NASA’s Jet Propulsion Laboratory is implementing Maple, MapleSim, and MapleNet software in its various space-related projects. Whether creating America’s first satellite, Explorer 1, sending the first robotic craft to the moon, or exploring the edges of the solar system, JPL has been at the forefront of pushing the limits of exploration.
Curiosity, JPLs latest space rover launched in November 2011 will explore Mars to investigate whether the planet could have ever supported microbial life. Current JPL projects include spacecraft missions to comets, asteroids, and satellites that monitor Earth’s land, oceans, and atmosphere.
Maplesoft technology is used in a variety of engineering applications including space robotics.
Maplesoft products are expected to help JPL save time and reduce cost by providing more efficient and smarter methods for mathematical analysis, modeling, and simulation. In addition to using Maple for advanced mathematical analysis, JPL will use MapleSim, a high-performance physical modeling and simulation tool, as part of its engineering workflow. MapleSim works in combination with Maple. It accesses Maple’s symbolic computational technology to efficiently handle all of the complex mathematics involved in the development of engineering models, including multi-domain systems, multi-body systems, plant modeling, and control design.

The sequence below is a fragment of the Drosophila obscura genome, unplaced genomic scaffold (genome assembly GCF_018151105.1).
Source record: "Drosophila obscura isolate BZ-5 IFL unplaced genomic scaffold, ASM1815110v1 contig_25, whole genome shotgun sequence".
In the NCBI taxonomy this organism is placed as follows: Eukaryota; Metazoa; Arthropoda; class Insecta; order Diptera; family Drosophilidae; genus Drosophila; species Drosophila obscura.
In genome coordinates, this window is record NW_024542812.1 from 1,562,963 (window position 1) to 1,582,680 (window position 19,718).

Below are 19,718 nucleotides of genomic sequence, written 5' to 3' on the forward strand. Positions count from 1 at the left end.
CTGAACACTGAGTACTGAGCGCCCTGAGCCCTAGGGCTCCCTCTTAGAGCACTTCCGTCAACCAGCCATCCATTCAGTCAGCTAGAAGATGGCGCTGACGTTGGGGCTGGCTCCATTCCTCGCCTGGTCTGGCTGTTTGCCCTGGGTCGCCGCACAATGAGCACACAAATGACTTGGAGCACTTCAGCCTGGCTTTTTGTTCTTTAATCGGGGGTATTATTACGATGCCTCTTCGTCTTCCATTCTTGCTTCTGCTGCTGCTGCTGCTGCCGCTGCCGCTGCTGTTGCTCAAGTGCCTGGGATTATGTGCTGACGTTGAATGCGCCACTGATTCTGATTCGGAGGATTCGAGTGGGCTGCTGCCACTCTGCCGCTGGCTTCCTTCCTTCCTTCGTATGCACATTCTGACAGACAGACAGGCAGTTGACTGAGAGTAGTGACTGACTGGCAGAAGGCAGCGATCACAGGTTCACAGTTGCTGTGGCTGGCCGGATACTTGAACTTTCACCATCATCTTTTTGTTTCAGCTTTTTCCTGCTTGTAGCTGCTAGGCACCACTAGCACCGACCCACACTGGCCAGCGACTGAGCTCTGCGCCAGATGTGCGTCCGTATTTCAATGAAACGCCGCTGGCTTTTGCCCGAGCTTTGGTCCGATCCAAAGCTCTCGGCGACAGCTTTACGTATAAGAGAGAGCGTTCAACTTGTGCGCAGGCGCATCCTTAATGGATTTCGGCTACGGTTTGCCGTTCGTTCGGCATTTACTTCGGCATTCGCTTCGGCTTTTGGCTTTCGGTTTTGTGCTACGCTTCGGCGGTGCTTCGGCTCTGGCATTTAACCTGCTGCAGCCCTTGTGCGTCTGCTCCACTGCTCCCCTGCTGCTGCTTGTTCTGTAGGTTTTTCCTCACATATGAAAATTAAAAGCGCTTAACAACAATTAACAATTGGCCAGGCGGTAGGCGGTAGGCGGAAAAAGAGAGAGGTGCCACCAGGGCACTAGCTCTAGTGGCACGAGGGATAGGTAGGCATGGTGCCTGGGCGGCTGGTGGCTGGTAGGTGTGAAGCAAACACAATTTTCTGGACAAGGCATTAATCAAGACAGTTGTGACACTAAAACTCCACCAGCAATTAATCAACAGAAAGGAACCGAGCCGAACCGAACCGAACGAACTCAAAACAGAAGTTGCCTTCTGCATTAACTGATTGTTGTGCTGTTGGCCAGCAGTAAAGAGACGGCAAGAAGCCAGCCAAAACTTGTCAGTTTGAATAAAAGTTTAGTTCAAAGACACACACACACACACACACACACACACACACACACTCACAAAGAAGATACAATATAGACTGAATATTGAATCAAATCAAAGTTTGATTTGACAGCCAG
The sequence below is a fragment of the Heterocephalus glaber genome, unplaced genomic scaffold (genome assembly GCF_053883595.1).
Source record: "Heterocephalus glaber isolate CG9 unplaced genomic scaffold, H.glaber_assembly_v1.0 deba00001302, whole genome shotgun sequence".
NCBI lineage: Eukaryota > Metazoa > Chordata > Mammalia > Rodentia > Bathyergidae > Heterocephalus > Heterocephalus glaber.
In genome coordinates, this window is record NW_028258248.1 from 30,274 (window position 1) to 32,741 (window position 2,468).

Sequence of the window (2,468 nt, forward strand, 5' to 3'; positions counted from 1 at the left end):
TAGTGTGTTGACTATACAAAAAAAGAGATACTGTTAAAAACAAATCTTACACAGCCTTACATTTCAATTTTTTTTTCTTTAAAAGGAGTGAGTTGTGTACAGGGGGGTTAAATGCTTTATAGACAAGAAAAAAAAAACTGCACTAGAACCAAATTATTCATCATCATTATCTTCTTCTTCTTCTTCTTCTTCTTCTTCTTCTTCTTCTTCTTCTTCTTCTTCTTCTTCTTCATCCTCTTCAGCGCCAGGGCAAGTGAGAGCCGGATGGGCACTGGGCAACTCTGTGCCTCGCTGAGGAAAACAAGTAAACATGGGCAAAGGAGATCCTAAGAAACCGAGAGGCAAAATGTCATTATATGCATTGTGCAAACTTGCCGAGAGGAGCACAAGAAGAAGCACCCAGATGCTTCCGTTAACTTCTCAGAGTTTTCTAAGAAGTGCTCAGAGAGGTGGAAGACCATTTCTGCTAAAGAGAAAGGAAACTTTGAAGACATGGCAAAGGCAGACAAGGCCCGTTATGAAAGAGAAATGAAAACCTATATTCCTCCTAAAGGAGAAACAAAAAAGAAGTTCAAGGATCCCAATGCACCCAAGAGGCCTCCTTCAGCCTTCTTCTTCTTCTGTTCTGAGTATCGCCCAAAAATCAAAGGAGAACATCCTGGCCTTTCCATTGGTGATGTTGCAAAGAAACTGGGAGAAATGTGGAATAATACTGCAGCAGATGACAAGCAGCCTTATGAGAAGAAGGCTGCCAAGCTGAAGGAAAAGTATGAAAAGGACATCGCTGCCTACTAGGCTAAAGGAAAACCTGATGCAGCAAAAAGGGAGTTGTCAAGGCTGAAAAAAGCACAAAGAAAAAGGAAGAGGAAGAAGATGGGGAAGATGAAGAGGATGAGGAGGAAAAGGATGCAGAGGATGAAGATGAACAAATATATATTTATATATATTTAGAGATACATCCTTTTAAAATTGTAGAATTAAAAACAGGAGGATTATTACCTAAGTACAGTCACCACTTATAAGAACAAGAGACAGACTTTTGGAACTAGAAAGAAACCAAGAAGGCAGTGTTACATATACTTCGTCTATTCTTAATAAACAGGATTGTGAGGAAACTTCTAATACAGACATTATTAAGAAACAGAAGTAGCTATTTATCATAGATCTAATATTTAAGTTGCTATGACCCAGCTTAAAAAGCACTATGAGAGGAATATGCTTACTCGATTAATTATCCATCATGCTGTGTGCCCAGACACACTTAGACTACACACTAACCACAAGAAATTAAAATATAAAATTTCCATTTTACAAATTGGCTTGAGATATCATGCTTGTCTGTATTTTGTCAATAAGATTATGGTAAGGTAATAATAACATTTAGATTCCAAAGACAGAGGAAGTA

Maplesoft technology is also being used in other space robotics research. Dr. Amir Khajepour, Canada Research Chair in Mechatronic Vehicle Systems and professor of engineering in the Mechanical and Mechatronics department at the University of Waterloo, is working with the Canadian Space Agency (CSA) to develop a full solution for the power management system of autonomous rovers. His team is using MapleSim to rapidly develop high fidelity, multi-domain models of the rover subsystems.
Filed Under: Aerospace + defense, Simulation, Software